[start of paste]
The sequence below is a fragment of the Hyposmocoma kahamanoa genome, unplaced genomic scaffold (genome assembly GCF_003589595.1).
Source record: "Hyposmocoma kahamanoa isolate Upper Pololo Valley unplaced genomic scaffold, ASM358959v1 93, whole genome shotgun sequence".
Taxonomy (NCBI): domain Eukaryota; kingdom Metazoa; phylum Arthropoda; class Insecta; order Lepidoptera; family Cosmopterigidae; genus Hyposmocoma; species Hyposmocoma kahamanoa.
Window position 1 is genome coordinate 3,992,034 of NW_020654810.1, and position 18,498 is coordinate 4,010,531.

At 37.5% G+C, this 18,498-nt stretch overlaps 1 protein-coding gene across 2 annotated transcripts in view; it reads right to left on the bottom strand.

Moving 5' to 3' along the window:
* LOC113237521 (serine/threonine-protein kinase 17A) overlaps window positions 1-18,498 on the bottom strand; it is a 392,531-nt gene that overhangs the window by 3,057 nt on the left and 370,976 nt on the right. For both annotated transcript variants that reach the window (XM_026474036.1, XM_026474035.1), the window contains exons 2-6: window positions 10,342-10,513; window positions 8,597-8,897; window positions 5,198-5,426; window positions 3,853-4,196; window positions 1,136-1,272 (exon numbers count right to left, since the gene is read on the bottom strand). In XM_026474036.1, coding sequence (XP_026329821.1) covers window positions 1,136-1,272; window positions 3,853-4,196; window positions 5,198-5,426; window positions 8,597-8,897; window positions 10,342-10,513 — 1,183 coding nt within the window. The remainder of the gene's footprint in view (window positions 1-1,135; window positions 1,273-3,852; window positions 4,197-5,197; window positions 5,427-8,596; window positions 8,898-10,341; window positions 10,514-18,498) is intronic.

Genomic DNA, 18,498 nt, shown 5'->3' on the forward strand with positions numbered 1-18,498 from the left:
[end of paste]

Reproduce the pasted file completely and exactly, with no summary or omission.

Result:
The sequence below is a fragment of the Hyposmocoma kahamanoa genome, unplaced genomic scaffold (genome assembly GCF_003589595.1).
Source record: "Hyposmocoma kahamanoa isolate Upper Pololo Valley unplaced genomic scaffold, ASM358959v1 93, whole genome shotgun sequence".
Taxonomy (NCBI): domain Eukaryota; kingdom Metazoa; phylum Arthropoda; class Insecta; order Lepidoptera; family Cosmopterigidae; genus Hyposmocoma; species Hyposmocoma kahamanoa.
Window position 1 is genome coordinate 3,992,034 of NW_020654810.1, and position 18,498 is coordinate 4,010,531.

At 37.5% G+C, this 18,498-nt stretch overlaps 1 protein-coding gene across 2 annotated transcripts in view; it reads right to left on the bottom strand.

Moving 5' to 3' along the window:
* LOC113237521 (serine/threonine-protein kinase 17A) overlaps window positions 1-18,498 on the bottom strand; it is a 392,531-nt gene that overhangs the window by 3,057 nt on the left and 370,976 nt on the right. For both annotated transcript variants that reach the window (XM_026474036.1, XM_026474035.1), the window contains exons 2-6: window positions 10,342-10,513; window positions 8,597-8,897; window positions 5,198-5,426; window positions 3,853-4,196; window positions 1,136-1,272 (exon numbers count right to left, since the gene is read on the bottom strand). In XM_026474036.1, coding sequence (XP_026329821.1) covers window positions 1,136-1,272; window positions 3,853-4,196; window positions 5,198-5,426; window positions 8,597-8,897; window positions 10,342-10,513 — 1,183 coding nt within the window. The remainder of the gene's footprint in view (window positions 1-1,135; window positions 1,273-3,852; window positions 4,197-5,197; window positions 5,427-8,596; window positions 8,898-10,341; window positions 10,514-18,498) is intronic.

Genomic DNA, 18,498 nt, shown 5'->3' on the forward strand with positions numbered 1-18,498 from the left: